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Which Cells Secrete Histamines That Trigger Inflammatory Pathways?

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I'm Joanne
I’m a Naturopath, MTHFR & Methylation Specialist. I’m dedicated to helping you achieve your health goals so you can live a vibrant & fulfilling life

Which Cells Secrete Histamines That Trigger Inflammatory Pathways?

Introduction

Various cells in the body release histamines as part of the immune response. They play a crucial role in triggering inflammatory pathways, which are essential for the body’s defense against harmful pathogens and tissue damage. In this article, we will explore the cells responsible for secreting histamines and how they contribute to the inflammatory process.

Histamine-Secreting Cells

Several different cell types secrete histamines, each playing a specific role in the inflammatory response. Let’s examine these cells and their contribution to the release of histamines:

1. Mast Cells

Widely distributed throughout the body, especially in tissues that are in close contact with the external environment, such as the skin, respiratory tract, and gastrointestinal tract. When activated by an immune response, mast cells release histamines from storage granules within their cytoplasm. This histamine release occurs rapidly and is a key step in initiating the inflammatory cascade.

2. Basophils

A type of white blood cell found in the bloodstream. Like mast cells, basophils release histamine-filled granules upon activation. While primarily involved in allergic reactions and hypersensitivity responses, basophils’ ability to secrete histamines contributes to the overall inflammatory process. 

3. Platelets

Small blood cells involved in blood clotting are also known as thrombocytes.  Besides their role in coagulation, platelets release histamines when activated. This histamine release from platelets can enhance the inflammatory response and promote vascular permeability.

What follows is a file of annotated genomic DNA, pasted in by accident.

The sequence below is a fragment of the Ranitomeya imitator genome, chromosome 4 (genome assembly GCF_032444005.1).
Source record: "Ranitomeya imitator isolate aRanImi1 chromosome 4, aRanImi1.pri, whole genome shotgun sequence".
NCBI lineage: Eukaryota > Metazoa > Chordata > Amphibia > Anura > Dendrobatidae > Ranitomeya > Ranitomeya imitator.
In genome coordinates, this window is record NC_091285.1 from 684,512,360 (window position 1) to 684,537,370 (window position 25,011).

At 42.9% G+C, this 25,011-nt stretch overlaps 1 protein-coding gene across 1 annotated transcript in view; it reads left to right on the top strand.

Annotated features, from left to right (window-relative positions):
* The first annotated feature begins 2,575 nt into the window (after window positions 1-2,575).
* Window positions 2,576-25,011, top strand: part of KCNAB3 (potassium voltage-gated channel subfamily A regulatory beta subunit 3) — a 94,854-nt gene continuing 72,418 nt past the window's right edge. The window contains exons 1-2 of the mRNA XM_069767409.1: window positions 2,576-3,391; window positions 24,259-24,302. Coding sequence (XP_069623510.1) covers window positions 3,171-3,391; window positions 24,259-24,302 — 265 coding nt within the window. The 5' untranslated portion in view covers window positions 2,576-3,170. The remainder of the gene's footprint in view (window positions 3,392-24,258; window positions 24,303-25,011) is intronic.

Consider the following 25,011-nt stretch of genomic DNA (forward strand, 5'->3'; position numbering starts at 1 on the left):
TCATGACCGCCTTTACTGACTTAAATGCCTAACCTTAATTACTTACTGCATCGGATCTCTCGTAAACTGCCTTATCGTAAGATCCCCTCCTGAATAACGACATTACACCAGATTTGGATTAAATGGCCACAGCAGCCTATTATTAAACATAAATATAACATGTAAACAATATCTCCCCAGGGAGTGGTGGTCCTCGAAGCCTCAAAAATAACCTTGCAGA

4. Macrophages

Large immune cells that engulf and destroy foreign substances, pathogens, and cellular debris. They also play a role in the release of histamines during inflammation. Macrophages can store and secrete histamines, contributing to the amplification of the immune response.

5. Neutrophils

The most abundant type of white blood cells and are essential for fighting bacterial infections. They play a critical role in the early stages of inflammation and can release histamines as part of their immune response.

6. Lymphocytes

White blood cells that include B cells and T cells. While lymphocytes are primarily involved in adaptive immune responses, they can secrete histamines during inflammatory reactions as part of their contribution to the overall inflammatory cascade. 

7. Keratinocytes

The predominant cells found in the outermost layer of the skin, known as the epidermis. In addition to their role as a physical barrier, keratinocytes can secrete histamines in response to various stimuli, contributing to skin inflammation and allergic reactions.

8. Endothelial Cells and Smooth Muscle Cells

The inner lining of blood vessels is formed by endothelial cells, and the walls of blood vessels contain smooth muscle cells. Both cell types can release histamines upon activation, leading to vasodilation and increased vascular permeability, key features of the inflammatory response.

References

  1. Galli SJ, Tsai M. Mast cells in allergy and infection: versatile effector and regulatory cells in innate and adaptive immunity. Eur J Immunol. 2010;40(7):1843-1851. doi:10.1002/eji.201040559  PMID: 20583030
  2. Sokol CL, Luster AD. The chemokine system in innate immunity. Cold Spring Harb Perspect Biol. 2015;7(5):a016303. doi:10.1101/cshperspect.a016303 PMID: 25635046

Disclaimer:

This article is meant for informational purposes only and should not be considered a substitute for professional medical advice.

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